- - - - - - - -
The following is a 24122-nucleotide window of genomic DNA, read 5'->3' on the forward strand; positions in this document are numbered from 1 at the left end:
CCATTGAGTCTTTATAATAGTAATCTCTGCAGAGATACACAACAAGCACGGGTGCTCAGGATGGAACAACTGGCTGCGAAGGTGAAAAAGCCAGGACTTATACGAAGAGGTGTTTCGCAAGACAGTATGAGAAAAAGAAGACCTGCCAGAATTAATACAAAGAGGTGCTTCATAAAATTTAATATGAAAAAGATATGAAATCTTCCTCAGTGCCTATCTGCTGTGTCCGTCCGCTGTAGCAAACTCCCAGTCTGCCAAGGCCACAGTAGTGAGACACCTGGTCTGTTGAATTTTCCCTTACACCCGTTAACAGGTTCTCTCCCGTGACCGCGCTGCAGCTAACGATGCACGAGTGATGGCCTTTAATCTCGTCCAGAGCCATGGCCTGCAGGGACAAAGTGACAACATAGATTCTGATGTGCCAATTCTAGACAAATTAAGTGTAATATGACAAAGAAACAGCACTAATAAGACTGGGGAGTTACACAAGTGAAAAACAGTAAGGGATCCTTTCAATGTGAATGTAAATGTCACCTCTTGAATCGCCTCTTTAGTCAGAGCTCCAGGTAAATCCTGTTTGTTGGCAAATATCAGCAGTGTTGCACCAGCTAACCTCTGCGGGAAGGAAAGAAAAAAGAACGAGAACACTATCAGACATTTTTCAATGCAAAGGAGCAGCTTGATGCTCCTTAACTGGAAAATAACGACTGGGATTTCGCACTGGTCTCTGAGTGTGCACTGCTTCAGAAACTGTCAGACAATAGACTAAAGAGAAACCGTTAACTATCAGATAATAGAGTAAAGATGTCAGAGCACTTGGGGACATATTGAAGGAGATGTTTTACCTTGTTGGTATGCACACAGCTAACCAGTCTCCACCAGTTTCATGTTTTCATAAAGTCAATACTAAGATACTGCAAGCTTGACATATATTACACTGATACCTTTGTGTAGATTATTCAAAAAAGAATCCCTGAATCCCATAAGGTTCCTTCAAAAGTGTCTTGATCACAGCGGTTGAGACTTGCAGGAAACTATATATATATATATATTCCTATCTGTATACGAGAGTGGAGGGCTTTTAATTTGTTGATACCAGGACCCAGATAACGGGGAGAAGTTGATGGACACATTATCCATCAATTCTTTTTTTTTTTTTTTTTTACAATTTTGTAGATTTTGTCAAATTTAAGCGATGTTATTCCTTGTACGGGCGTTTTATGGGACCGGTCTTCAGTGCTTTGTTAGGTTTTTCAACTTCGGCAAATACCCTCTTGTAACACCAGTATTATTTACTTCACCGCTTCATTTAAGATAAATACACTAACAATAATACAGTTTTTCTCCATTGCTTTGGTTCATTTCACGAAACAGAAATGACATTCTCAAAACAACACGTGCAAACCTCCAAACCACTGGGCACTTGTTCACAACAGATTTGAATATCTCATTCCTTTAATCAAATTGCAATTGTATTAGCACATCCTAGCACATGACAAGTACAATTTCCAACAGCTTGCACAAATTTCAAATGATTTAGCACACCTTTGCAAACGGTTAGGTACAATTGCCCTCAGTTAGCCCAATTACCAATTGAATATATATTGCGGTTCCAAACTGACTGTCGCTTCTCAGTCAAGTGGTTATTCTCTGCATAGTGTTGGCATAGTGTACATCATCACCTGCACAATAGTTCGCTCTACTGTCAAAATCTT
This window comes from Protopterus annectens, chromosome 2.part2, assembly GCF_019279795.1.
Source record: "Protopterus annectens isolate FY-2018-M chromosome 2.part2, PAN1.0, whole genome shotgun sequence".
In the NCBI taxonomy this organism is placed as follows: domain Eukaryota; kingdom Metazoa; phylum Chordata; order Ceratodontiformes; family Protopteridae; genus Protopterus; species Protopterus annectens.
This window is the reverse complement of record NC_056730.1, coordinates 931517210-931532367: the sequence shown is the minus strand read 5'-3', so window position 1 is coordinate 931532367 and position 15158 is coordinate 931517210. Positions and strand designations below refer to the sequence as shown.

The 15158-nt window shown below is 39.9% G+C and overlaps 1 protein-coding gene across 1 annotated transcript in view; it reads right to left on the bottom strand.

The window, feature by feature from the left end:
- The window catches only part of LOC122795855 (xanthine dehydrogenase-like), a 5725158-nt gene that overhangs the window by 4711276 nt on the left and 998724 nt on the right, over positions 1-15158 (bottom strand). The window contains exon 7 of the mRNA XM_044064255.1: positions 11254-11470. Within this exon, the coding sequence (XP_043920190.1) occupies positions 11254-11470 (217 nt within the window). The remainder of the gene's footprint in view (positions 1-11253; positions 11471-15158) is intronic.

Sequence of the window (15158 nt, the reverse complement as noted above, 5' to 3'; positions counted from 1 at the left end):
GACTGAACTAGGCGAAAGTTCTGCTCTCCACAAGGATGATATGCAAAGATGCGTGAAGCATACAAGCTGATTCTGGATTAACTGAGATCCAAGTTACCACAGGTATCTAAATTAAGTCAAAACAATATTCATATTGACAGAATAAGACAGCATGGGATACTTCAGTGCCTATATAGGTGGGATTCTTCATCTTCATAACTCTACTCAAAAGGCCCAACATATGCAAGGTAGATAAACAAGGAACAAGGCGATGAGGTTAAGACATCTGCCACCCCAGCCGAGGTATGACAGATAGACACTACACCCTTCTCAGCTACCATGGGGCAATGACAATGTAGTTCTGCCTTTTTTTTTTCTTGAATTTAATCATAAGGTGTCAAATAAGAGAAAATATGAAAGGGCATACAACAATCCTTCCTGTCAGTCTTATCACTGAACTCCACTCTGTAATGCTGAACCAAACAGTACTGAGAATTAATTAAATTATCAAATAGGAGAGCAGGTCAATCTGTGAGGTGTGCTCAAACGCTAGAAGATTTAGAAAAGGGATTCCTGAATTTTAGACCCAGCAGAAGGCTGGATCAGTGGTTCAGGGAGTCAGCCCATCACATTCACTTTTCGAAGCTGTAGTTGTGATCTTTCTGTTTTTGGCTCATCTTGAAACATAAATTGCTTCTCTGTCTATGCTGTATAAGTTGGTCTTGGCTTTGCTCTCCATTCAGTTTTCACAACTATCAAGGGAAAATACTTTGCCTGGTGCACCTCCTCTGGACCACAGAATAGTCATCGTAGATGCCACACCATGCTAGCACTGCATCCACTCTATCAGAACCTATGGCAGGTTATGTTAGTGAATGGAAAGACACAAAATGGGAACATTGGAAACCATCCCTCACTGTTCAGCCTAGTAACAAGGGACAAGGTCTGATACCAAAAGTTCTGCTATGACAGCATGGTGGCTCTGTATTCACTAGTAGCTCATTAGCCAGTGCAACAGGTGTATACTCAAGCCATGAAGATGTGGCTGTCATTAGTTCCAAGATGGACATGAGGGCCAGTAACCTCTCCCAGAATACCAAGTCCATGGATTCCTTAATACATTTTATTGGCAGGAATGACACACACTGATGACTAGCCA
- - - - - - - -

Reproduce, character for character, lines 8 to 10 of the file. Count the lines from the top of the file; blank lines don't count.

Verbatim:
The window, feature by feature from the left end:
- The window catches only part of LOC122795855 (xanthine dehydrogenase-like), a 5725158-nt gene that overhangs the window by 4711276 nt on the left and 998724 nt on the right, over positions 1-15158 (bottom strand). The window contains exon 7 of the mRNA XM_044064255.1: positions 11254-11470. Within this exon, the coding sequence (XP_043920190.1) occupies positions 11254-11470 (217 nt within the window). The remainder of the gene's footprint in view (positions 1-11253; positions 11471-15158) is intronic.

Sequence of the window (15158 nt, the reverse complement as noted above, 5' to 3'; positions counted from 1 at the left end):